The Searchers - Take Me For What I'm Worth
Description or Lyrics and Chords
INTRO: Em Bm G #1. Em Bm C G Don't try and understand me, you never could do that. Em Bm Am7 D7 Ahhhh, and in the end you'd wind up being hurt. Em Bm C I'm a man with too many problems that keep pounding on my brain. G C G So, if you want me, you'll take me for what I'm worth. G C G C (If you want me, you'll take me for what I'm worth.) #2. Em Bm C G I don't pretend to be a saint, my sins they are many.. Em Bm Am7 D7 but there's no one perfect in this universe. Em Bm C And though you think I'm weird, don't try and change G C me, dear..cause if you want me, you'll take me for what G I'm worth. G C Em (If you want me, you'll take me for what I'm worth.) (INTERLUDE:) Em Bm C G #3. Em Bm C Hear a howling wind outside my door, there's restlessness G within. Em Bm Am7 D7 Oh, I'm like a rain cloud that one day may burst. Em Bm C G We both know I'll be leavin' and if one little tear you grieve.. G C G aahhh, it's all right cause that's all I'm really worth. G C G (It's all right, cause that's all I'm really worth.) #4. Em Bm C G And if you think about me, in your lonesome hours.. Em Bm aahhh, and on your lips there's a sweet word and not a Am7 D7 curse. Em Bm C Aahhhh, then I'll be comin' back one day, when my wandering G C is over. G C G Ah, if you want me, you'll take me for what I'm worth. G C G (If you want me, you'll take me for what I'm worth.) OUTRO: G C G Ah, if you want me, you'll take me for what I'm worth. G C G (If you want me, you'll take me for what I'm worth.)
Originally founded as a skiffle group in Liverpool in 1959 by John McNally and Mike Pender (Mike Prendergast), the band took their name from the classic 1956 John Wayne western The Searchers. Prendergast claims that the name was his idea, but McNally ascribes it to 'Big Ron' Woodbridge, their first lead singer. The issue remains unresolved.
The band grew out of an earlier skiffle group formed by McNally, with his friends Brian Dolan (guitar) and Tony West (bass). When the other two members lost interst McNally was joined by his guitarist neighbour Mike Prendergast. They soon recruited Tony Jackson with his home-made bass guitar and amplifier and styled themselves Tony and the Searchers with Joe Kelly on drums. Kelly soon left to be replaced by Norman McGarry and it is this line-up—McNally, Pender (as he soon became known), Jackson and McGarry—that is usually cited as the original foursome.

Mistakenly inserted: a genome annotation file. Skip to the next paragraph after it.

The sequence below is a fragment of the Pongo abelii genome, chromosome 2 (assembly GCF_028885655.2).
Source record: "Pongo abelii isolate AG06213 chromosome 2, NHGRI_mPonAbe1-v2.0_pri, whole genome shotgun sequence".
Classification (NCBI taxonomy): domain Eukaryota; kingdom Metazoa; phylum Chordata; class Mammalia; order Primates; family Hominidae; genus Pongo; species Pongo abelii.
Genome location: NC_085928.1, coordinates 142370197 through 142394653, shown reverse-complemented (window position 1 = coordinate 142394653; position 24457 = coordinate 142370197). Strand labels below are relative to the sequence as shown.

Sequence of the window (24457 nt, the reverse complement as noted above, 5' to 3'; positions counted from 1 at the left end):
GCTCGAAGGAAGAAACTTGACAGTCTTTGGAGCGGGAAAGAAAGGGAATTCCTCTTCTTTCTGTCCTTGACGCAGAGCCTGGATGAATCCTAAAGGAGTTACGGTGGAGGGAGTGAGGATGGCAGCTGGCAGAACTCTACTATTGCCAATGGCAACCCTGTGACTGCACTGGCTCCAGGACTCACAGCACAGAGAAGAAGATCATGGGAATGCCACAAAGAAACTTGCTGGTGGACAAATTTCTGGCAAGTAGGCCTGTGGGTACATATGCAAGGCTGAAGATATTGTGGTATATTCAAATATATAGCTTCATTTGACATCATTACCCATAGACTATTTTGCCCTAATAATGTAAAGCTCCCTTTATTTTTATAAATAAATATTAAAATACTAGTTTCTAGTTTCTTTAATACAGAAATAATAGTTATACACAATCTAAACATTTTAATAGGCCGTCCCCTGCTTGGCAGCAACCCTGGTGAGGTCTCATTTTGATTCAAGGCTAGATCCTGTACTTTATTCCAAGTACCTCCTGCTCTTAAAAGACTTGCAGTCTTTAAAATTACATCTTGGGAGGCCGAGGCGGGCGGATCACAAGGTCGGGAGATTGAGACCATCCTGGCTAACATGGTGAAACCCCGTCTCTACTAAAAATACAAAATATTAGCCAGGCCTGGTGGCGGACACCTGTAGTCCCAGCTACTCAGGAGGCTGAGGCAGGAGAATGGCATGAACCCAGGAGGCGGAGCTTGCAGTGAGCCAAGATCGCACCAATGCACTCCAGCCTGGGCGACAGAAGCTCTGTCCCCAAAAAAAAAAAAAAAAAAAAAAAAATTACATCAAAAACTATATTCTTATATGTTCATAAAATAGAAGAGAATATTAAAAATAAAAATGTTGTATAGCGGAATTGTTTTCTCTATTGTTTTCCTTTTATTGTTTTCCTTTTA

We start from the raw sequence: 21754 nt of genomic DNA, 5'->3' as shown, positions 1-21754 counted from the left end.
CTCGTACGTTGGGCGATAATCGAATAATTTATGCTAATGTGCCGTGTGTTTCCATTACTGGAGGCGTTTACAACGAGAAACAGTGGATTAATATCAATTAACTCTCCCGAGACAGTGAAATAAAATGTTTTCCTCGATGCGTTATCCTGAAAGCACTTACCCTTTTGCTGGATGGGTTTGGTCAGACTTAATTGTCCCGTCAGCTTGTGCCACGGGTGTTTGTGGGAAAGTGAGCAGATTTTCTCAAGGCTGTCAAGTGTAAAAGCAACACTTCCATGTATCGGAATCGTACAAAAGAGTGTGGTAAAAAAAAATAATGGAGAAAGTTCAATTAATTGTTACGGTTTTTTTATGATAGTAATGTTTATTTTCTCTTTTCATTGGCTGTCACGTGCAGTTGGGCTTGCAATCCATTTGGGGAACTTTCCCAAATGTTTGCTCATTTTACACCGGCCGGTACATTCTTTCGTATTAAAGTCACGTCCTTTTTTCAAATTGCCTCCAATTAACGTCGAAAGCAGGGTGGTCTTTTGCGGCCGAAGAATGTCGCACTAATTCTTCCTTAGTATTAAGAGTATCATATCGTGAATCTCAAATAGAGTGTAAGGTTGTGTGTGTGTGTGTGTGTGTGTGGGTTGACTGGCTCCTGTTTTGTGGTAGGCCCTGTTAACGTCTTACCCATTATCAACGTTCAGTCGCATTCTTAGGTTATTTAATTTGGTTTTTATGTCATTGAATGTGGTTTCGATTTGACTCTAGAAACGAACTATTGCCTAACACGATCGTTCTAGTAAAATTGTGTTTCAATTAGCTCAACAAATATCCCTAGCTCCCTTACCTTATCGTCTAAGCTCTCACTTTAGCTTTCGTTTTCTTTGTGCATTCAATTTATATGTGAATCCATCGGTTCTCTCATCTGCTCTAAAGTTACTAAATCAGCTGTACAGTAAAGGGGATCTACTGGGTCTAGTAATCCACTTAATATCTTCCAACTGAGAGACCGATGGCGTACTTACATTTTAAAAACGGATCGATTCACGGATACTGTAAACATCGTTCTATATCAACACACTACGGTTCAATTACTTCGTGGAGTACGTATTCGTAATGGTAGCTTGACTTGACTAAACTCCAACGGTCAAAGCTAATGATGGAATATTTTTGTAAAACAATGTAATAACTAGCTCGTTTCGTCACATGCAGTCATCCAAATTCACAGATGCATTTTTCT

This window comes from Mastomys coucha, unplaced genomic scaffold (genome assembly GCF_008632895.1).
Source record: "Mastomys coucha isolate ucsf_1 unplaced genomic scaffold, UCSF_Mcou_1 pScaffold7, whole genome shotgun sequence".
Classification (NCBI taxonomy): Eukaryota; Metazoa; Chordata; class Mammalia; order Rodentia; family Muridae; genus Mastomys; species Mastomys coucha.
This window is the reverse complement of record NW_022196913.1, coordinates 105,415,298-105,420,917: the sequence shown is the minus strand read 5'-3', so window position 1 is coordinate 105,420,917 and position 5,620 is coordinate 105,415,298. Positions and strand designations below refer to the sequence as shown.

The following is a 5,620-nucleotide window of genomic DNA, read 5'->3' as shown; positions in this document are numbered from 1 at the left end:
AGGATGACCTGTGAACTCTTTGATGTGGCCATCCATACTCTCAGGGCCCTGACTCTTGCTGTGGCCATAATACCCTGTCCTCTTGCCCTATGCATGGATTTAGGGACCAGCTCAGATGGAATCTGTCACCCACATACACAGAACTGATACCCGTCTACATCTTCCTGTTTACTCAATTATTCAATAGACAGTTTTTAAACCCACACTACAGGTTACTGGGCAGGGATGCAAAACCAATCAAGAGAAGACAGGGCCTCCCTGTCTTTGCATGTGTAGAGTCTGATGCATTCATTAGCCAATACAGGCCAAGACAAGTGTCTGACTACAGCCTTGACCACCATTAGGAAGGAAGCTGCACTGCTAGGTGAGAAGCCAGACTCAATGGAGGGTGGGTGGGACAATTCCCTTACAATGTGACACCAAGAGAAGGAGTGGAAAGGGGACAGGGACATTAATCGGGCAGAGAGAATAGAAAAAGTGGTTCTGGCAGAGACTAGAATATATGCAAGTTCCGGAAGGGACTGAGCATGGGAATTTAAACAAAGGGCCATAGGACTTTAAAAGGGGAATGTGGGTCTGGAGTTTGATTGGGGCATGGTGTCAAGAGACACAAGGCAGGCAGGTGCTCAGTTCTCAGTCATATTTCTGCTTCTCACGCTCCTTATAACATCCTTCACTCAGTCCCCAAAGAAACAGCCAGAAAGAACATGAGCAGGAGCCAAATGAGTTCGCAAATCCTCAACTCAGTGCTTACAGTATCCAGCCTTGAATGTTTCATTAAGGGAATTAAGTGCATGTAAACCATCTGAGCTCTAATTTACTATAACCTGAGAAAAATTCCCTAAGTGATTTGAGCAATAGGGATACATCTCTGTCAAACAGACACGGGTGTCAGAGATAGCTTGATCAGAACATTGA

McGarry did not stay long, however, and in 1960 his place was taken by Chris Crummey (who later changed his name to Curtis). Later that year Big Ron had a successful audition with Mecca and became a ballroom singer. He was replaced by Billy Beck, who changed his name to Johnny Sandon. The band had regular bookings at Liverpool's Iron Door Club as Johnny Sandon and the Searchers.
Sandon left the band in late 1961 to join The Remo Four in February 1962. The group settled into a quartet sharing the vocal lead and billed simply as The Searchers. They continued to play at the Iron Door, The Cavern, and other Liverpool clubs. Like many similar acts they would do as many as three shows at different venues in one night. They negotiated a contract with the Star-Club in the St. Pauli district Hamburg for 128 days, with three one-hour performances a night, starting in July 1962.
The band returned to a residence, at the Iron Door Club and it was there that they tape recorded the sessions that led to a recording contract with Pye Records with Tony Hatch as producer.
Hatch played piano on some recordings and wrote "Sugar and Spice"—the band’s second number one record—under the pseudonym Fred Nightingale; a secret he kept from the band at the time.
After scoring their monumental hit "Needles and Pins", bassist Tony Jackson went solo and was replaced by Hamburg pal Frank Allen of Cliff Bennett and the Rebel Rousers.
Chris Curtis left the band in 1966 and was replaced by the Needles and Pins-influenced John Blunt, who in turn was replaced by Billy Adamson in 1970.
As musical styles evolved, the Searchers could not keep up and as a result, the hits ran out and while they continued to record for Liberty Records and RCA Records, ended up on the British "Chicken in a Basket" circuit although they did score a minor US hit in 1971 with "Desdemona".
The group continued to tour through the 1970s and were rewarded in 1979 when Sire Records signed the band to a multi-record deal. Two albums were released by them, The Searchers and Play for Today (retitled Love's Melodies outside the UK). Both records garnered great critical acclaim but did not break into the charts. They did however revitalize the group's career. According to John McNally, the band were ready to head into the studio to record a third album for Sire when they were informed that due to label reorganization, their contract had been dropped.
In 1981, the band signed to PRT Records (formerly Pye, their original label) and began recording an album but only one single, "I Don't Want To Be The One" backed with "Hollywood", saw the light of day at that time. The rest of the tracks would be released as part of 2004's 40th Anniversary collection.
Soon after the PRT release, Mike Pender left the group amidst great acrimony and now tours as Hollywood. McNally and Allan recruited former First Class vocalist Spencer James to fill Pender's shoes.
In 1988, Coconut Records signed The Searchers and the album Hungry Hearts was the result. A very contemporary sounding release, it featured modern sounding remakes of "Needles and Pins" and "Sweets For My Sweets". While the album was not a major hit, it did keep the group in the public eye.
The band continues to tour with Eddie Rothe replacing Adamson on drums and is considered to be one of the most popular 1960s bands on the UK concert circuit.
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